Last week I started work with the client's next-gen UI framework and revised Doomsday's low-level network code, the part of the engine that handles network connections, looks for servers, and passes data between machines on the network.
Heading to 1.10
After switching to use the OS X Installer on the Mac, I still needed to iron out some kinks in our OS X distribution scripts. The installer package is now signed, too, which is required for Mountain Lion. I still haven't tried if the autoupdater works in the latest unstable builds, though.
The Doomsday 2 work is proceeding ever higher in the engine architecture, this time in the form of a refactoring related to engine subsystems. In my "ui-framework" branch, I've now begun dividing client and server code into object-oriented subsystems (de::System). The goal is to clarify the structure of the executables, enforce decoupling between subsystems, and enhance runtime flexibility.
My UI work is now a bit late in the game for 1.10, but some initial refactoring should make it. I'm revising the way the window and the OpenGL drawing surface relate to the engine and game UI: I'm inserting the new libdeng2 Widget framework in between, so that initially there will be a widget called LegacyWidget that holds the entire UI. For 1.11, parts of the UI will then be replaced/revised with completely new widgets, obsoleting the corresponding parts in LegacyWidget.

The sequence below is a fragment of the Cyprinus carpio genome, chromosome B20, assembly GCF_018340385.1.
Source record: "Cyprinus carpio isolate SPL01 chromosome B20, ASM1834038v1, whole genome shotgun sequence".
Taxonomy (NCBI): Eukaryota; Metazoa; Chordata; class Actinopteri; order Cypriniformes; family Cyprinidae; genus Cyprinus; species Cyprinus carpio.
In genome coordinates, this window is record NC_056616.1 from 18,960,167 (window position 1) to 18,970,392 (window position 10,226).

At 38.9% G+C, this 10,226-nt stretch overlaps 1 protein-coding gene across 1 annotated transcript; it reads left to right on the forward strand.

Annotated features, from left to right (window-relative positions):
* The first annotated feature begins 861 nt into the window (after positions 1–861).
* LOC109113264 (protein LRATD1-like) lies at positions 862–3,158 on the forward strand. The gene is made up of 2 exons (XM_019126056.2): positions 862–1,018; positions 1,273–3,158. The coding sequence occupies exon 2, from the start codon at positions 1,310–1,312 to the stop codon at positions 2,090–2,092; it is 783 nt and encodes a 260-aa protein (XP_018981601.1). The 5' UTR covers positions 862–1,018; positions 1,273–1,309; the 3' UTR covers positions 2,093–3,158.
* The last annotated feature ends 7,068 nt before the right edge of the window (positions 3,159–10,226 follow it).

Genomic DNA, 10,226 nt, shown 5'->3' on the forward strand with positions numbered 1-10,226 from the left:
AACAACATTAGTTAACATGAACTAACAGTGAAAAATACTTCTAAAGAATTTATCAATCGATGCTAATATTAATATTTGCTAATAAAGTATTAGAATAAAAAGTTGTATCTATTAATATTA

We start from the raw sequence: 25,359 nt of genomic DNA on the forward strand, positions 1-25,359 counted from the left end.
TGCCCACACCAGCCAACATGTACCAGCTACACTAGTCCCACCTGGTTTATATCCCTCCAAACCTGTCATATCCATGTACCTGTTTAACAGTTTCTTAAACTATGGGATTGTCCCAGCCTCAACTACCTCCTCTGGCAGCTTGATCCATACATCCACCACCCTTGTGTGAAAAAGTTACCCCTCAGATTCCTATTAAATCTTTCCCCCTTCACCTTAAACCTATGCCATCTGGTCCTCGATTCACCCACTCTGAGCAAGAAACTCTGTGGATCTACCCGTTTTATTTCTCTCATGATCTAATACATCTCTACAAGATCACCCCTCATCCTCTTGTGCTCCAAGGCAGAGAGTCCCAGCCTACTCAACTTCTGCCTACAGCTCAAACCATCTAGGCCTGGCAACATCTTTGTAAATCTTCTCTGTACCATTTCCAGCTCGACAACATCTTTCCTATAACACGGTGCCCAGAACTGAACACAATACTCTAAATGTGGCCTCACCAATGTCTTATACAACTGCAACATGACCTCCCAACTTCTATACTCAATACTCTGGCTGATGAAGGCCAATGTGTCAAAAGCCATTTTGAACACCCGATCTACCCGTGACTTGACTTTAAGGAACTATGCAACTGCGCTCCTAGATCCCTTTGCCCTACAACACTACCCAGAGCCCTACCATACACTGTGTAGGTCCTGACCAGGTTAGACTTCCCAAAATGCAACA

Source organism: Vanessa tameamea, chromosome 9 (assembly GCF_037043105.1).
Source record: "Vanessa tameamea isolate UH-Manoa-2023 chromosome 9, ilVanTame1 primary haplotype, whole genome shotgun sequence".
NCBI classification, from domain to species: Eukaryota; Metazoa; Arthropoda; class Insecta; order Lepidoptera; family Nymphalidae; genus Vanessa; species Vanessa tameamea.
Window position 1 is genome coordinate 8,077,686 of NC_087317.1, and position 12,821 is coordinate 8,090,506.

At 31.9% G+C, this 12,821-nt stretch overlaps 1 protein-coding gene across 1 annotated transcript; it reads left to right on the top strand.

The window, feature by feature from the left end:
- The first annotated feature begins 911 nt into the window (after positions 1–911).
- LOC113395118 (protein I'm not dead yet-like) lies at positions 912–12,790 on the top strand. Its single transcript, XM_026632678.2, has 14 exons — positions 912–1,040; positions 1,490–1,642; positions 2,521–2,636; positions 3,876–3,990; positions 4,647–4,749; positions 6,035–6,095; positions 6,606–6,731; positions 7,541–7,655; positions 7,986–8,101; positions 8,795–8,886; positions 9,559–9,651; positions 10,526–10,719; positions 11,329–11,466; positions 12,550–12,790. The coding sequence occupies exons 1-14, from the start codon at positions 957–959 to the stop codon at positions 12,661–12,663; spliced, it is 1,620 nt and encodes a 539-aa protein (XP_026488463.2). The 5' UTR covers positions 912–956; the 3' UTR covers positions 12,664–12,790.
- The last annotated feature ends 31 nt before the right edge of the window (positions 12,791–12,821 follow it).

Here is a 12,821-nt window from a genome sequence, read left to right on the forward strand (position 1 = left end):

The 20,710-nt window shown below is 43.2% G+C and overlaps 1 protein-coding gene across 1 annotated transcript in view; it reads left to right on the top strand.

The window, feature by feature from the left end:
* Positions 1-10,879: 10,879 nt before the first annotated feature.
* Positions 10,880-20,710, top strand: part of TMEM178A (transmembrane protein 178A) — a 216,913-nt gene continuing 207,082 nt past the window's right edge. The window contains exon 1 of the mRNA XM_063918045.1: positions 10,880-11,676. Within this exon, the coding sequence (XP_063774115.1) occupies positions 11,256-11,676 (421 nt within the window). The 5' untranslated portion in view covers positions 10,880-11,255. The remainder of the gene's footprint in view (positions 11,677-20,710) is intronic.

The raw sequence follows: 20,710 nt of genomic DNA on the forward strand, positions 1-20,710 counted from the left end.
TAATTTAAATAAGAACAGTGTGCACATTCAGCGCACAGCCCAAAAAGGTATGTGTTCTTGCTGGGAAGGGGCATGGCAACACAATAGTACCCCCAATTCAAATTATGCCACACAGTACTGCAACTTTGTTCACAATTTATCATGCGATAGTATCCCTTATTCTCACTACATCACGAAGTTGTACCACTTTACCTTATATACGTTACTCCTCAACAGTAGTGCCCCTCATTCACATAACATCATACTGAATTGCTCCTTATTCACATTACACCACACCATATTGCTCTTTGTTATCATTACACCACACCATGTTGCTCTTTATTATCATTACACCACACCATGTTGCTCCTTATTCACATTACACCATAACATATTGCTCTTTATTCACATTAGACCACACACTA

The transition to even better network/MP code will progress in layers: there is a lot of MP/net code in the engine and games, and revising all of it at once is not feasible. I've started by replacing the lowest layers with libdeng2/libshell-based network communications.
One of the great new features of the libdeng2-based network code is that the client is now able to immediately and automatically detect servers running on the local network. They appear on the MP Join screen in the "Custom Search" list. I did not spend any time improving the MP UI design itself, as the time for that comes later in the "ui-framework" branch.
Another benefit of the libdeng2 network code is that it allows fine-grained monitoring of actual network bandwidth, making it finally possible for servers to moderate the amount of data they send based on the client's connection. (Although this will not make it into 1.10...)
The "weight" of the old code can be felt as it has been written in an ad-hoc, non-object-oriented fashion. Some non-optimal wrapper-type code needs to temporarily exist between the new network code and the old code — I find this annoying, but unavoidable. As more and more MP/net code is revised the old cruft will become obsolete and be removed.
Speaking of old cruft, I have removed LegacyNetwork from libdeng2, which basically was a thin C-friendly layer over the libdeng2 Socket classes. It allowed us to switch away from SDL_net as the underlying network messaging API. Now that the low-level network code is directly using libdeng2, it is no longer needed.
My plan is to start the candidate phase for 1.10 during next week. Until then I'll focus on the next-gen UI framework.